Migrating Sales & Collaboration

The continued digitalization of sales and support means “migration” in the way that customers shop. Many customers now get most of their information from researching online, including review sites. I’ve found that most don’t engage with vendors until a point fairly far down the purchase funnel when they’re ready to talk or buy. Supporting these new sales channels means that another key form of “migration” is to upskill and retool your sales professionals. Empower them to master remote tools because we could be months or even years away from the on-site, in-person sales call or trade show.

Today’s reality means we must go beyond video conferencing to find new forms of collaboration. Solutions will likely include digital sales rooms and augmented or virtual reality (AR/VR) tools, which could help deliver immersive brand experiences that are just as effective as traditional pre-pandemic methods. In addition, more personalized marketing that incorporates carefully tailored content could assist sales organizations in opening new channels — again, migrating from old to new.

Top Lessons Learned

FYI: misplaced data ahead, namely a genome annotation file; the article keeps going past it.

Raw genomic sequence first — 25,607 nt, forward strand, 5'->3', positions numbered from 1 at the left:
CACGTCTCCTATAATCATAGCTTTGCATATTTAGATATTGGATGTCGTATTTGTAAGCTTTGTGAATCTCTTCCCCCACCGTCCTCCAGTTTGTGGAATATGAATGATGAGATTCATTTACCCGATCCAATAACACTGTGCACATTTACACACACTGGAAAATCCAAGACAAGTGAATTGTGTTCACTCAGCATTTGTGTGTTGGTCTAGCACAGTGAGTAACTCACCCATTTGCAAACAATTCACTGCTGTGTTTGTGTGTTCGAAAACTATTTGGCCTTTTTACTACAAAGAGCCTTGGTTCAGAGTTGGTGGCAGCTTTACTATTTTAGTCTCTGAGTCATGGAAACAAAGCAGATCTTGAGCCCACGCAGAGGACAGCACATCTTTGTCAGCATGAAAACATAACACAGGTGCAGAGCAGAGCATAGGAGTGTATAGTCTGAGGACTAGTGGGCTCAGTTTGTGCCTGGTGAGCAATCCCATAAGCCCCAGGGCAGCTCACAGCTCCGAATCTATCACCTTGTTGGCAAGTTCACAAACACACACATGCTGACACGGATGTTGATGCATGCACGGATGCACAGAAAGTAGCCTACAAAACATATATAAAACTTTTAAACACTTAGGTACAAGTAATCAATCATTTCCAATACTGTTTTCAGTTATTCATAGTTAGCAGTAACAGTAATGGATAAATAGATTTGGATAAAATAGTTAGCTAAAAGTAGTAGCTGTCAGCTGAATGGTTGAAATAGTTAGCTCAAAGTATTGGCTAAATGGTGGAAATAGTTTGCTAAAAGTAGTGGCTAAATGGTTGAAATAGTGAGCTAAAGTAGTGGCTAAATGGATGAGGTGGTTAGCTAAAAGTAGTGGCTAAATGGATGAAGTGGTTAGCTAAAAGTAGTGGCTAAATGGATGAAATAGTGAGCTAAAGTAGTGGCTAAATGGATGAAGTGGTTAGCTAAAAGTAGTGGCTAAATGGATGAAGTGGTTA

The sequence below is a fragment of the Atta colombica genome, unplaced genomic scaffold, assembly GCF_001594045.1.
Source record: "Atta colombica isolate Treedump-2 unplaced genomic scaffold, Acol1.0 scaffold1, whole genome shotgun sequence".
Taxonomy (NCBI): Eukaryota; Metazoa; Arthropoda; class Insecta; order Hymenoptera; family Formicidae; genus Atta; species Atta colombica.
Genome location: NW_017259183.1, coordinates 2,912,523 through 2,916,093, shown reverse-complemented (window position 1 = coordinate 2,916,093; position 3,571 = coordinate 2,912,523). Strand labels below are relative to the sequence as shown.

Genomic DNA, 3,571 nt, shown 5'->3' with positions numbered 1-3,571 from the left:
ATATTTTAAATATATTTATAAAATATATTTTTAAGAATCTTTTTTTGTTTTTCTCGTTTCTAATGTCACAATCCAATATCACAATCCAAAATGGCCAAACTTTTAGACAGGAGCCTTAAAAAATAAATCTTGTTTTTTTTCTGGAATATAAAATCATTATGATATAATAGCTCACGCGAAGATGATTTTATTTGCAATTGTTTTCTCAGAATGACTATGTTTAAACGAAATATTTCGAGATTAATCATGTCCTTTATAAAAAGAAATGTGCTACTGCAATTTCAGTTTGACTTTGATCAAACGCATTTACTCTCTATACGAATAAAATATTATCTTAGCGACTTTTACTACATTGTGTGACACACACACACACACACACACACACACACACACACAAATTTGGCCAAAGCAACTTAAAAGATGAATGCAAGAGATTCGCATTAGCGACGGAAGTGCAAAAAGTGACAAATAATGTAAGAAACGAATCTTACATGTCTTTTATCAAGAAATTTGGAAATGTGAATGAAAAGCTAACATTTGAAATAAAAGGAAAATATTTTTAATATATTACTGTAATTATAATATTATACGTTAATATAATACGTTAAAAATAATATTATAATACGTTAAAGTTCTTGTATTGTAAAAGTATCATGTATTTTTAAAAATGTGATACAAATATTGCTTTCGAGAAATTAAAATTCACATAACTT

I’ve learned in my own business that assumptions around growth rates for 2020 were not exactly correct. Historical trends have become generally less relevant due to the dramatic shifts brought on by the pandemic. So, for 2021 and beyond, we should temper assumptions based on those norms with a more agile planning process — incorporating pandemic-driven inputs, such as the growth of e-commerce and lower office space requirements.

Another lesson I’ve learned is that companies can operate with a remote workforce much more effectively than we ever thought we could. This new virtual world means that companies forego the “talent versus geography” question when it comes to recruiting. Not only has remote work given us access to a larger talent pool, but we have also been forced to become better and more precise communicators.

The business today world generally understands that most companies don’t need to see employees five days a week. We’ve also learned that customers have changed their expectations and are now more than willing to engage online. My company’s customers are embracing new ways of doing business with us through new channels, new interactions, and new ways of servicing them, leading to new efficiencies and ways of working that will stick with us long after the pandemic has subsided.

To sum it up, migration is really all about new ways of recruiting, learning and thriving. Maybe the word for 2021 is more than a single word, in fact. Forget the current equivalent of “plastics.” I believe success will result from optimism and a firm commitment to flexibility, speed and adaptability.